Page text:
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The Cancer Personality Scandal (Part 1)

Neuroskeptic iconNeuroskeptic
By Neuroskeptic
Feb 25, 2019 10:09 AMMay 17, 2019 8:29 PM


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The Journal of Health Psychology has just published an extraordinary pair of papers that call for a new inquiry into a 30-year old case of probable scientific fraud.

According to Anthony J. Pelosi, author of the main paper, the case was “one of the worst scientific scandals of all time” and yet has never been formally investigated. The journal’s editor, David F. Marks, agrees and, in an editorial, also calls for the retraction or correction of up to 61 papers.

The scandal in question is one I had never heard of before, but the facts are jaw-dropping. Beginning in 1980, a Dr Ronald Grossarth-Maticek reported that he had discovered a cancer-prone ’emotionally repressed’ personality. Someone with this personality type was, he claimed, at very high risk of later developing cancer. A second personality type predicted ‘internal diseases’, such as stroke and hypertension. Even more remarkably, Grossarth-Maticek said, a brief course of psychotherapy was enough to virtually eliminate the excess risks.

Despite the fact that Grossarth-Maticek was claiming to have found a way to prevent most cancers, his work was largely ignored. Then, at the end of the 1980s, he started a collaboration with Prof. Hans Eysenck, of the Institute of Psychiatry in London (now part of King’s College London).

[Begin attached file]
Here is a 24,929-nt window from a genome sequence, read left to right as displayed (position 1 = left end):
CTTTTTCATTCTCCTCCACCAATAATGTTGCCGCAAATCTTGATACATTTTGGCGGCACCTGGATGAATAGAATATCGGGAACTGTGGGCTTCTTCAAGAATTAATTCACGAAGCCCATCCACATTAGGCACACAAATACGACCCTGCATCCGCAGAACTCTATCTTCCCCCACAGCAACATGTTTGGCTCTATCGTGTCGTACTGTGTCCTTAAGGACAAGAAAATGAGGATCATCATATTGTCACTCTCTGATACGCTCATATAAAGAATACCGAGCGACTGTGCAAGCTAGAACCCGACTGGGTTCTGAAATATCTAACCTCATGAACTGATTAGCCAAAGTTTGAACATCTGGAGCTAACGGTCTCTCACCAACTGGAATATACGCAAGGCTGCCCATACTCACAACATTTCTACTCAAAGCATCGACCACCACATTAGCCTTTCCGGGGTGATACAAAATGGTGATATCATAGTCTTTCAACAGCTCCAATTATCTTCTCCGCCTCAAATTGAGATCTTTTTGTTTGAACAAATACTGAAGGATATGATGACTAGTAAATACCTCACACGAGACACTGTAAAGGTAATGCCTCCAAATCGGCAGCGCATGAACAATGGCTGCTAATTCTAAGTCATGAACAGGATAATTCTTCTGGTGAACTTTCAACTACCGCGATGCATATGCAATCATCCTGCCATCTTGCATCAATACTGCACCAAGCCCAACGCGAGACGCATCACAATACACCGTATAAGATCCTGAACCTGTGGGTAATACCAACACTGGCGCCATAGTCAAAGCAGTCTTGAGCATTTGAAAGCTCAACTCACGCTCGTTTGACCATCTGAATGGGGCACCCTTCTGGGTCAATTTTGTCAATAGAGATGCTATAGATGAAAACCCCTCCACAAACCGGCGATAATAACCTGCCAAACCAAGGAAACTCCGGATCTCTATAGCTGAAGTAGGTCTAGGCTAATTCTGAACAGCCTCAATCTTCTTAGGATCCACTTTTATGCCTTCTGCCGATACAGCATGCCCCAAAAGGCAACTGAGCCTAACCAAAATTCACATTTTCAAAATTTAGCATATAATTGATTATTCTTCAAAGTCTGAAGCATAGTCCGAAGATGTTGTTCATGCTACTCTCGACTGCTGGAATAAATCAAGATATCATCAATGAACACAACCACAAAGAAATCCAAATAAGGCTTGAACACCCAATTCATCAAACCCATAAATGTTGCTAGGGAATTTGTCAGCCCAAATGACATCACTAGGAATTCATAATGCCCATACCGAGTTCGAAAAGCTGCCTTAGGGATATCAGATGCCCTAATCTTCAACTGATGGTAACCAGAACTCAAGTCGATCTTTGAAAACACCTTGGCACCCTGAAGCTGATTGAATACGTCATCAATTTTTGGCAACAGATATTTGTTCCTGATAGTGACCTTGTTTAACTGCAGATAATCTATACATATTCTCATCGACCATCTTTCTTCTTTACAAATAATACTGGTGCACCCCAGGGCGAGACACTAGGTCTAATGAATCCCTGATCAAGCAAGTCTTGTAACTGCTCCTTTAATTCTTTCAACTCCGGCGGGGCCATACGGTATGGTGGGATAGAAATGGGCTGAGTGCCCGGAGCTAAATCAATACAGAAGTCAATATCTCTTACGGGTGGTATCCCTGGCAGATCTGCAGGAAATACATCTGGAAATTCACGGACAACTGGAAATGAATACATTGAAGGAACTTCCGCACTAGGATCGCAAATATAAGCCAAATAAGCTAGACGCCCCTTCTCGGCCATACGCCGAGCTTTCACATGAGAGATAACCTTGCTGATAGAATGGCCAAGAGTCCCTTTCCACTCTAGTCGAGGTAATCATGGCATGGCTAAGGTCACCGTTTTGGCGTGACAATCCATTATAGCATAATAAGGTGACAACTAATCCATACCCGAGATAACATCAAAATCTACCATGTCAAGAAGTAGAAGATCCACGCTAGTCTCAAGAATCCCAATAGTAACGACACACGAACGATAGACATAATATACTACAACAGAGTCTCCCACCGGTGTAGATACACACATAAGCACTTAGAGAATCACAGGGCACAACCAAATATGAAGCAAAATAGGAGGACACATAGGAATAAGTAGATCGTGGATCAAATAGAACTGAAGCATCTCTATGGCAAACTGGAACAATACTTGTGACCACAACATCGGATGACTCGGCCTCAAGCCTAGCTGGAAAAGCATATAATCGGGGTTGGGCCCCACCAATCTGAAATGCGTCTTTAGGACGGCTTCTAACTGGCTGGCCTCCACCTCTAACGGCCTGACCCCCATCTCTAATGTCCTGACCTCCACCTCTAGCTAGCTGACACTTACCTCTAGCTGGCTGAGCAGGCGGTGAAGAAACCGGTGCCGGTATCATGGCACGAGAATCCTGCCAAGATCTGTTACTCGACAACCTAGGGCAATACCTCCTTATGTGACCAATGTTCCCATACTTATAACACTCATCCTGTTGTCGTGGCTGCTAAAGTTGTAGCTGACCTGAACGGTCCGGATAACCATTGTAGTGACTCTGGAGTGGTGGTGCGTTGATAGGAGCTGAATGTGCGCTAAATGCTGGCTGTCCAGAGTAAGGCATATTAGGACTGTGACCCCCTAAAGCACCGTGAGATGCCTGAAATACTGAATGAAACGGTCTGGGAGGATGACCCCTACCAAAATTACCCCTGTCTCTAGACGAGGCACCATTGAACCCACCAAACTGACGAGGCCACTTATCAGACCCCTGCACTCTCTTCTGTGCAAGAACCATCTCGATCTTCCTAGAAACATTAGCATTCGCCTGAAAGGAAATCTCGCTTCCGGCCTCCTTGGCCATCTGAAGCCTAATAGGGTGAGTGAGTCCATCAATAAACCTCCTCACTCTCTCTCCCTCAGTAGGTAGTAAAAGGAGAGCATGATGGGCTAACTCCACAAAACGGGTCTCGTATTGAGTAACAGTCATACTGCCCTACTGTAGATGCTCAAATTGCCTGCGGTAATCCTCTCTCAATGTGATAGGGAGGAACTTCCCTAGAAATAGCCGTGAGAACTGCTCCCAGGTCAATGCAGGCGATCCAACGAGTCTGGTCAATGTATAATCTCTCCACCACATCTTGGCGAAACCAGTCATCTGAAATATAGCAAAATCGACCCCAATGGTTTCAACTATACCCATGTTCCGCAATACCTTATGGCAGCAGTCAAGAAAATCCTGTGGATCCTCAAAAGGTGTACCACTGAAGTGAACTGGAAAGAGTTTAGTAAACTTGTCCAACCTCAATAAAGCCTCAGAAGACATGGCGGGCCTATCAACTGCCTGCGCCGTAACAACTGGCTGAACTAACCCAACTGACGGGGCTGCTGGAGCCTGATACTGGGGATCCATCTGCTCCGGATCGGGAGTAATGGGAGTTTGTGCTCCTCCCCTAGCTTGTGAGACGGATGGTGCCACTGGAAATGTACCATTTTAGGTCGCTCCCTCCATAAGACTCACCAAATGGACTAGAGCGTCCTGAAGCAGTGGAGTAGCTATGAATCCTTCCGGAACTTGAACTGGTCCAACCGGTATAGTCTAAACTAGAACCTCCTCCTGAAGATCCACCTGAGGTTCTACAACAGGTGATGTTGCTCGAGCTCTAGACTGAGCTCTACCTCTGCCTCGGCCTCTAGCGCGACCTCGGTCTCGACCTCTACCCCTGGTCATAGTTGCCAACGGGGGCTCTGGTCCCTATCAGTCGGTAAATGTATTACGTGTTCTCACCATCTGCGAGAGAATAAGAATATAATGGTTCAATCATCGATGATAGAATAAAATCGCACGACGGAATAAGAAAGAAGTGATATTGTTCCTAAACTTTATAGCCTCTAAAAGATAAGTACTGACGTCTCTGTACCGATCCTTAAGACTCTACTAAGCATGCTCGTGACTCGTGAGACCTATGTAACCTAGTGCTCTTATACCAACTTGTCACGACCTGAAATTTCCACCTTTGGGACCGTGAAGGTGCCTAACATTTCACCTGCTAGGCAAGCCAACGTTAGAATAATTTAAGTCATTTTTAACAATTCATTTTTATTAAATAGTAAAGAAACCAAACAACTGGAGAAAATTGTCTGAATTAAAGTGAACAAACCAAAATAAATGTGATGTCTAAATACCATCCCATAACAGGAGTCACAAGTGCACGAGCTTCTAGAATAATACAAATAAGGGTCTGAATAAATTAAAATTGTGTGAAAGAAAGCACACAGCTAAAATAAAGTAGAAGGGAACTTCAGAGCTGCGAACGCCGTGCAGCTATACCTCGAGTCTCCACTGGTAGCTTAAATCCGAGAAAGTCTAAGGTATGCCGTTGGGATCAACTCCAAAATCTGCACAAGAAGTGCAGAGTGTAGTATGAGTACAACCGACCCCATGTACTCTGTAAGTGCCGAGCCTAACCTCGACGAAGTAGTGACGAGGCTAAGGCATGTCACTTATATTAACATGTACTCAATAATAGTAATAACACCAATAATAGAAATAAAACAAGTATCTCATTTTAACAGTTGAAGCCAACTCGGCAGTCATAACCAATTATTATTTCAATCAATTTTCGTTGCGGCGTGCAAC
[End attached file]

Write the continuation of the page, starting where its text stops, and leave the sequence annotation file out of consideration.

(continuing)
Eysenck was an eminent and extremely influential psychologist in Britain, perhaps the most prominent of his era, so the papers that Eysenck and Grossarth-Maticek published together around 1990 were widely read. Eysenck had no role in the data collection of any of these studies, but his name was an endorsement of their credibility.

The attention Grossarth-Maticek attracted was not positive, however. A barrage of harshly critical responses appeared, starting in 1991 with a broadside fromstatistician Bernard H. Fox and followed in 1992 with a piece by a young Anthony J. Pelosi and Louis Appleby. Many more critics soon joined in.

The gist of the criticisms was that Grossarth-Maticek’s results were simply too good to be true. Here’s one of the many remarkably strong effects found in Grossarth-Maticek’s data, as discussed by Fox (1991):


This table represents the most important discovery in medical science since penicillin… if it were true. According to these data, Dr. Grossarth-Maticek was able to predict, with virtually perfect certainty, who would get cancer in the next 10 years.

Out of 763 people who were classed as not cancer-prone, not a single one had developed cancer 10 years later. Of those with a cancer-prone personality type, 159/172 or 92.4% had cancer (or had already died of cancer) 10 years later. All this based on a pen-and-paper interview measure of personality.